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"The truth is women use contraception not only as a way to prevent unintended pregnancies, but also to improve their health and the health of their families. Increased access to contraception is directly linked to declines in maternal and infant mortality."

— Felicity Huffman

Check out the essay, "Giving Birth While Black"

featured in the new anthology, "Ask: Building Consent Culture"

"When I think of the state of Black maternal and infant health, I think of the enslaved Black women who were victims of highly unethical medical experiments conducted by James Marion Sims, who ironically, was credited as “The Father of Gynecology”. I think of Henrietta Lacks, a poor Black tobacco farmer, whose cells were taken without her knowledge and used to make medical strides in vaccines, cloning, and in vitro fertilization. I think of enslaved women, who had their babies ripped from their breasts and had their slave master’s children forced upon their breasts to feed, while their babies starved to death. I think of Sybrina Fulton, Valerie Bell, Lesley McSpadden, and hundreds of other Black women who gave birth to beautiful Black children despite these circumstances, yet had their babies taken from them due to white supremacy and police brutality. I think of the thousands of Black women who did not (and still do not) have access to adequate prenatal education, healthcare, or even a choice of where and how they choose to give birth. Black women are owed endless gratitude and compensation for our physical, mental, emotional, and mental labor and our babies are owed the world- but the only ones fighting for ourselves and our babies are other Black women." -Takeallah Rivera, "Giving Birth When Black"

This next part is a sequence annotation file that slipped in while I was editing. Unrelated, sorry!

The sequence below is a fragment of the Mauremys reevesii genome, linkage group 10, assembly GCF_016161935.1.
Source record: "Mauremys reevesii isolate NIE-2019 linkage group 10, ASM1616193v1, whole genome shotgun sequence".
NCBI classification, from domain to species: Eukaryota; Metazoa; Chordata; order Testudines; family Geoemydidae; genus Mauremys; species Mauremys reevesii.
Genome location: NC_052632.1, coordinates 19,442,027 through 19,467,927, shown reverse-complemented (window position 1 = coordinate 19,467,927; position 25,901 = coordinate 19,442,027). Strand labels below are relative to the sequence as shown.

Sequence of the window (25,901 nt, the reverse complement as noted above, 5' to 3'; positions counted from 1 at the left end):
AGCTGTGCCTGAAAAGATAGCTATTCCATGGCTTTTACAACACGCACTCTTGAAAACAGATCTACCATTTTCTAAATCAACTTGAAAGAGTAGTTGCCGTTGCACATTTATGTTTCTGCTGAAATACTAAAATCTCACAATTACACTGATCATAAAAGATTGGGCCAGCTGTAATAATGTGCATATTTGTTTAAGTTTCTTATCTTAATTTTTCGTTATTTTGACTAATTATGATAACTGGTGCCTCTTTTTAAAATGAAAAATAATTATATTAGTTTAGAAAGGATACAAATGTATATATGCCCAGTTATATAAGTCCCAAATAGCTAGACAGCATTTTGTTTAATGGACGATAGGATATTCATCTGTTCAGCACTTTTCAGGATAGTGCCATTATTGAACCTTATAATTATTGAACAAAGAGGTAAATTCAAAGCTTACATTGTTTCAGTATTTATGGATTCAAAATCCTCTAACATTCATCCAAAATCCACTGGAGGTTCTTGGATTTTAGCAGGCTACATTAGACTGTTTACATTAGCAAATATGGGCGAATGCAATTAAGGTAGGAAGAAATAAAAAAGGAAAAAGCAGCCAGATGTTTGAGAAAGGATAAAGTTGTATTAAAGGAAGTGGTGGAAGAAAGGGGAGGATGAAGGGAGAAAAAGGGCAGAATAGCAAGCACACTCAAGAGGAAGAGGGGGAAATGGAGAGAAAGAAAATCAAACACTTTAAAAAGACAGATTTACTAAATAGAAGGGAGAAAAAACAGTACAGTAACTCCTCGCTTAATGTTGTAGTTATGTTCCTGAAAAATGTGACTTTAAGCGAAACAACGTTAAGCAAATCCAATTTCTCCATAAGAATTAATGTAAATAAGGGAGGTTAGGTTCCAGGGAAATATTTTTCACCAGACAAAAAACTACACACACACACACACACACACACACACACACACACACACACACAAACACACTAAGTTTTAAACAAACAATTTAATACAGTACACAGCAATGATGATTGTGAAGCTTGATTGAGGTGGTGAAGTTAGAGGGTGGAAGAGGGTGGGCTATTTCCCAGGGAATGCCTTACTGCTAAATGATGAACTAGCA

"Take one pint of water, add a half-pound of sugar, the juice of eight lemons, the zest of half a lemon. Pour the water from one jug then into the other several times. Strain through a clean napkin."- Beyonce, Lemonade